South Africa the Republic of South Africa, is the southernmost country in Africa. It is bounded to the south by 2,798 kilometres of coastline of Southern Africa stretching along the South Atlantic and Indian Oceans. South Africa is the largest country in Southern Africa and the 25th-largest country in the world by land area and, with over 57 million people, is the world's 24th-most populous nation, it is the southernmost country on the mainland of the Eastern Hemisphere. About 80 percent of South Africans are of Sub-Saharan African ancestry, divided among a variety of ethnic groups speaking different African languages, nine of which have official status; the remaining population consists of Africa's largest communities of European and multiracial ancestry. South Africa is a multiethnic society encompassing a wide variety of cultures and religions, its pluralistic makeup is reflected in the constitution's recognition of 11 official languages, the fourth highest number in the world. Two of these languages are of European origin: Afrikaans developed from Dutch and serves as the first language of most coloured and white South Africans.
The country is one of the few in Africa never to have had a coup d'état, regular elections have been held for a century. However, the vast majority of black South Africans were not enfranchised until 1994. During the 20th century, the black majority sought to recover its rights from the dominant white minority, with this struggle playing a large role in the country's recent history and politics; the National Party imposed apartheid in 1948. After a long and sometimes violent struggle by the African National Congress and other anti-apartheid activists both inside and outside the country, the repeal of discriminatory laws began in 1990. Since 1994, all ethnic and linguistic groups have held political representation in the country's liberal democracy, which comprises a parliamentary republic and nine provinces. South Africa is referred to as the "rainbow nation" to describe the country's multicultural diversity in the wake of apartheid; the World Bank classifies South Africa as an upper-middle-income economy, a newly industrialised country.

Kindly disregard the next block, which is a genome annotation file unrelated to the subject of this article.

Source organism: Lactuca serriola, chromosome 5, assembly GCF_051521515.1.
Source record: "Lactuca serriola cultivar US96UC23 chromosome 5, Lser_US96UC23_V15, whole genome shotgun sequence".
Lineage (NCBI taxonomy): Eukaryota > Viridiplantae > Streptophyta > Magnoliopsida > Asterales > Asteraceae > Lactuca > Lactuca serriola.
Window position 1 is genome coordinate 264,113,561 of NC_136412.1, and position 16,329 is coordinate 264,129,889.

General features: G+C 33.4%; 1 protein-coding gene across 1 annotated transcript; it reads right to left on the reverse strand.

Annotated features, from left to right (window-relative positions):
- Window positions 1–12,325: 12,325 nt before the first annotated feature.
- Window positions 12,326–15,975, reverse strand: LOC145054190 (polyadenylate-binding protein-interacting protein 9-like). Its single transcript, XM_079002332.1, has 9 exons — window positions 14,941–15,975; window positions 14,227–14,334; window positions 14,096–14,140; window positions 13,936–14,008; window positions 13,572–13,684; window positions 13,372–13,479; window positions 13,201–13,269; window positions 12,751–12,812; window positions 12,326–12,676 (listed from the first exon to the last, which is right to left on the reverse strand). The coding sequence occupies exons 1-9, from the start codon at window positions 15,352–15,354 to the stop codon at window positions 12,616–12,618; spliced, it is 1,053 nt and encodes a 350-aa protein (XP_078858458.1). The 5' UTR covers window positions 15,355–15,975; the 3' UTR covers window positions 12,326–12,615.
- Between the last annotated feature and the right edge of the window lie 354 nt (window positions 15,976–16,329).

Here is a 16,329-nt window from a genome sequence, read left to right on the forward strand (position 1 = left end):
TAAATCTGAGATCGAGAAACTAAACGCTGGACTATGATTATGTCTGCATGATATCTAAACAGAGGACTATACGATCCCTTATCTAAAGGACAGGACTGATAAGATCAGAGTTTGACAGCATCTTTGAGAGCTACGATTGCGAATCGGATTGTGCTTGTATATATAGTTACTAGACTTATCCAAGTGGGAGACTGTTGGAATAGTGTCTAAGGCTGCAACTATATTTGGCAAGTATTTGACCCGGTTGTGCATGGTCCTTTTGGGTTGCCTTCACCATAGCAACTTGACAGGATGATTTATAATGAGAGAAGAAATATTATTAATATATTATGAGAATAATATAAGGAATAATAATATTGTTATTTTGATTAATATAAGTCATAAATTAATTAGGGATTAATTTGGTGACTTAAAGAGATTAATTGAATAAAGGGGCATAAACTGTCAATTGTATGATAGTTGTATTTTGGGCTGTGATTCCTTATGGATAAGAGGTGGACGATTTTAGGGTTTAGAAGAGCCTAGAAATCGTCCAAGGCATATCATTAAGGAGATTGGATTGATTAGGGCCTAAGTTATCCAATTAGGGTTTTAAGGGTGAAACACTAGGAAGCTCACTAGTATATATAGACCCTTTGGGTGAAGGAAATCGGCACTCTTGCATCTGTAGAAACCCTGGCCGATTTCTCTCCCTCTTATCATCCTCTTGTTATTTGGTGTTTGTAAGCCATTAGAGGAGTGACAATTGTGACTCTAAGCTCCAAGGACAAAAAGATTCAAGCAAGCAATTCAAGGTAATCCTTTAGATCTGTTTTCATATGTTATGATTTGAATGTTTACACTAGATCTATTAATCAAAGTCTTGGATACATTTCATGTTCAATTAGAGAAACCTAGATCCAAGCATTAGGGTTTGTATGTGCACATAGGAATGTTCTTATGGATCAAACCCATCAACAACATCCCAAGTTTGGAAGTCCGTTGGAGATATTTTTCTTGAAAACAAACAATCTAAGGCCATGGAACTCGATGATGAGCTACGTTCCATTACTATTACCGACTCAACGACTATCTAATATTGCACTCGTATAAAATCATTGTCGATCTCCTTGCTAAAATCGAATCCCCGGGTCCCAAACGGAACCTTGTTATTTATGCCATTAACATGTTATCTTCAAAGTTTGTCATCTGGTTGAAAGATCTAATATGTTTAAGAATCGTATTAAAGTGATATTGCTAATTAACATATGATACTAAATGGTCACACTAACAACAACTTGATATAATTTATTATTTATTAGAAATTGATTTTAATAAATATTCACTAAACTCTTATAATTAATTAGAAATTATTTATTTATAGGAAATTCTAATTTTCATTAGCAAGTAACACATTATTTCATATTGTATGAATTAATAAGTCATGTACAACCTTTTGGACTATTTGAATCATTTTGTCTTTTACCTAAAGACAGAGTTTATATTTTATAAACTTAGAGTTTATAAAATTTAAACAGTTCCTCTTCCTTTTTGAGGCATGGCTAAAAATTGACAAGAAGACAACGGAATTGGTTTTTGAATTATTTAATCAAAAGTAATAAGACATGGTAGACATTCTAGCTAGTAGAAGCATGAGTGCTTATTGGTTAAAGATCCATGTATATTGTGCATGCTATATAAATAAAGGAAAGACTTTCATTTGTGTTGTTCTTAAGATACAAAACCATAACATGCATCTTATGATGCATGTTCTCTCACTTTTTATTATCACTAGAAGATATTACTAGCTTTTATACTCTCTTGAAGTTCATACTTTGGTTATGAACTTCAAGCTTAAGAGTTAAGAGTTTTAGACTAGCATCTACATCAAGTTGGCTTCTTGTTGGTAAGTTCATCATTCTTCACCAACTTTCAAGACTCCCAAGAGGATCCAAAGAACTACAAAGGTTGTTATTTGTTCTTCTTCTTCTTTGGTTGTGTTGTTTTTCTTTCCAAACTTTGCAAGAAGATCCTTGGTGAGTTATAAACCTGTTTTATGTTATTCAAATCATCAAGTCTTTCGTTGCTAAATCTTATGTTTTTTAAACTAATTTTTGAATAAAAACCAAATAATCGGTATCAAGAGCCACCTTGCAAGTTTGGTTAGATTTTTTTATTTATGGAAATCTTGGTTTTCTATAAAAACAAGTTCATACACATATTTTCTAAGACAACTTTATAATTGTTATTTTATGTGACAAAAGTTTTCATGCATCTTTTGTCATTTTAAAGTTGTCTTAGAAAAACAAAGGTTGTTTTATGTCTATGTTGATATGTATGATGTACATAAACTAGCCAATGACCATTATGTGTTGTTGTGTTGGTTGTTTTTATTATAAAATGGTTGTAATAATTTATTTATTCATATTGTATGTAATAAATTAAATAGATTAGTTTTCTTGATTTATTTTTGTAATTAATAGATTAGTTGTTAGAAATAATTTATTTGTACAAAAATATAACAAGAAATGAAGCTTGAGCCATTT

Its economy is the second-largest in Africa, the 34th-largest in the world. In terms of purchasing power parity, South Africa has the seventh-highest per capita income in Africa; however and inequality remain widespread, with about a quarter of the population unemployed and living on less than US$1.25 a day. South Africa has been identified as a middle power in international affairs, maintains significant regional influence; the name "South Africa" is derived from the country's geographic location at the southern tip of Africa. Upon formation, the country was named the Union of South Africa in English, reflecting its origin from the unification of four separate British colonies. Since 1961, the long form name in English has been the "Republic of South Africa". In Dutch, the country was named Republiek van Zuid-Afrika, replaced in 1983 by the Afrikaans Republiek van Suid-Afrika. Since 1994, the Republic has had an official name in each of its 11 official languages. Mzansi, derived from the Xhosa noun umzantsi meaning "south", is a colloquial name for South Africa, while some Pan-Africanist political parties prefer the term "Azania".